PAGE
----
Our last millennial featured in this series is Zach Tondreau, the conformal coat lead at Saline Lectronics.
Over the past two years, Zach has moved up starting as an associate, progressing to associate coordinator, and now as a production lead at Lectronics. “This is my first job in manufacturing and it has been very rewarding. I’ve always tried to do quality work at any job I’ve had, but never received any recognition for it. I feel fortunate to have my hard work appreciated.”
According to Zach, he was just looking for a job initially to sustain his studies. When he joined Lectronics, he says his expectations were exceeded. “I had no plans of building a career with Saline Lectronics or manufacturing in general. Now, I enjoy my job and I am happy to come into work every morning. Working with Lectronics has been very rewarding.”
And this excitement is directly translated into motivation on the job. “Having my work noticed and appreciated motivates me to go the extra mile. A positive atmosphere at work is more important to me than financial gain.”
Of course, every job has its set of challenges. Zach notes that you have to work on every issue every day before they build up on top of the next day’s challenges. “Manufacturing is in a state of constant improvements—even if the existing process already works. Communication is a constant issue, so everyone has to be on the same page for the system to work.”
On Loyalty, Work Ethics, and Leadership
Loyalty and work ethics are among the key issues that companies point out as being difficult when employing millennials. Zach, however, seems the opposite of that stereotype.
“My idea of loyalty is doing the right thing, even when no one will ever know you did it. I feel Lectronics has been loyal to me. They’ve followed through with the promises they’ve made me, and have offered me one opportunity after another.”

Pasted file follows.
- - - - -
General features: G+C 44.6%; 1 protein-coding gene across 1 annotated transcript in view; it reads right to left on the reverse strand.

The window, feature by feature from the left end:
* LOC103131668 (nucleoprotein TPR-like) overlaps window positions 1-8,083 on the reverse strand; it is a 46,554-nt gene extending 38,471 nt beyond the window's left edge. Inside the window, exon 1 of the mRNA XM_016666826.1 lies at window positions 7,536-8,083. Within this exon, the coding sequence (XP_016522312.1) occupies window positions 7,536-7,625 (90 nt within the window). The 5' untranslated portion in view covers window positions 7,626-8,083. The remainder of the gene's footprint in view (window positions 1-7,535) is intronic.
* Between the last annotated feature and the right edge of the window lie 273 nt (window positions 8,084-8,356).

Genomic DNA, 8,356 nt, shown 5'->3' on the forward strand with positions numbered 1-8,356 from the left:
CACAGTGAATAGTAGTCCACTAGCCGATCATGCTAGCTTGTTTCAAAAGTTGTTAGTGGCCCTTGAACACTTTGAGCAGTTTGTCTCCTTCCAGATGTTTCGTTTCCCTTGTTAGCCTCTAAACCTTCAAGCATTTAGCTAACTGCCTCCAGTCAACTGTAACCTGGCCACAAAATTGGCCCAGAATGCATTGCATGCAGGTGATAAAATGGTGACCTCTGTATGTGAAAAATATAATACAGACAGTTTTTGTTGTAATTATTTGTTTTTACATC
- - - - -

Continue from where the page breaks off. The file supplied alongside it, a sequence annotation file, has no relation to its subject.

The older generation tends to complain that millennials have little work ethic, and search for praise simply for showing up for work; Zach disagrees and argues that the older generation, on the other hand, can be complacent.
“I would say millennials can have a hard time focusing their attention and have poor work ethic; but the older generation has a difficult time adjusting to modern ideas, practices, and technologies.”
And working together is key to take the company forward, Zach says.
“The older generation has a lot of knowledge to pass on. I think leading the company forward requires combining their experience with the younger generation’s ability to adapt to modern times. Since I was hired at Lectronics, I’ve relied heavily on Jeff Riedel, our Lean champion, for support. I consider him to be my mentor.”
Attracting Millennials to Manufacturing
Initiatives such as STEM are among the steps being taken by academe to attract the younger generation to join the technology and manufacturing field, among others. However, Zach does not think enough is being done to make millennials aware of this line of work.
“When I thought of manufacturing, I thought of a couple technicians controlling an automated process. I had no idea of the number of people it takes to manufacture products. I think the younger generation can be made aware of careers in manufacturing through job fairs, or by visiting high schools and giving presentations to students. It’s important to provide examples of how the products they all use every day are manufactured.”
Zach’s strong work ethic and reliable personality has made him a key employee at Lectronics. He has a stellar reputation due to his sincere commitment of always doing the right thing and ensuring that a job gets done appropriately and correctly. Within his mentorship with Jeff Riedel, Zach is not only gaining a tremendous amount of lean manufacturing knowledge and leadership skills, he’s also learning how to be a mentor himself. Soon enough, he’ll be the one training and guiding the next generation of manufacturing employees.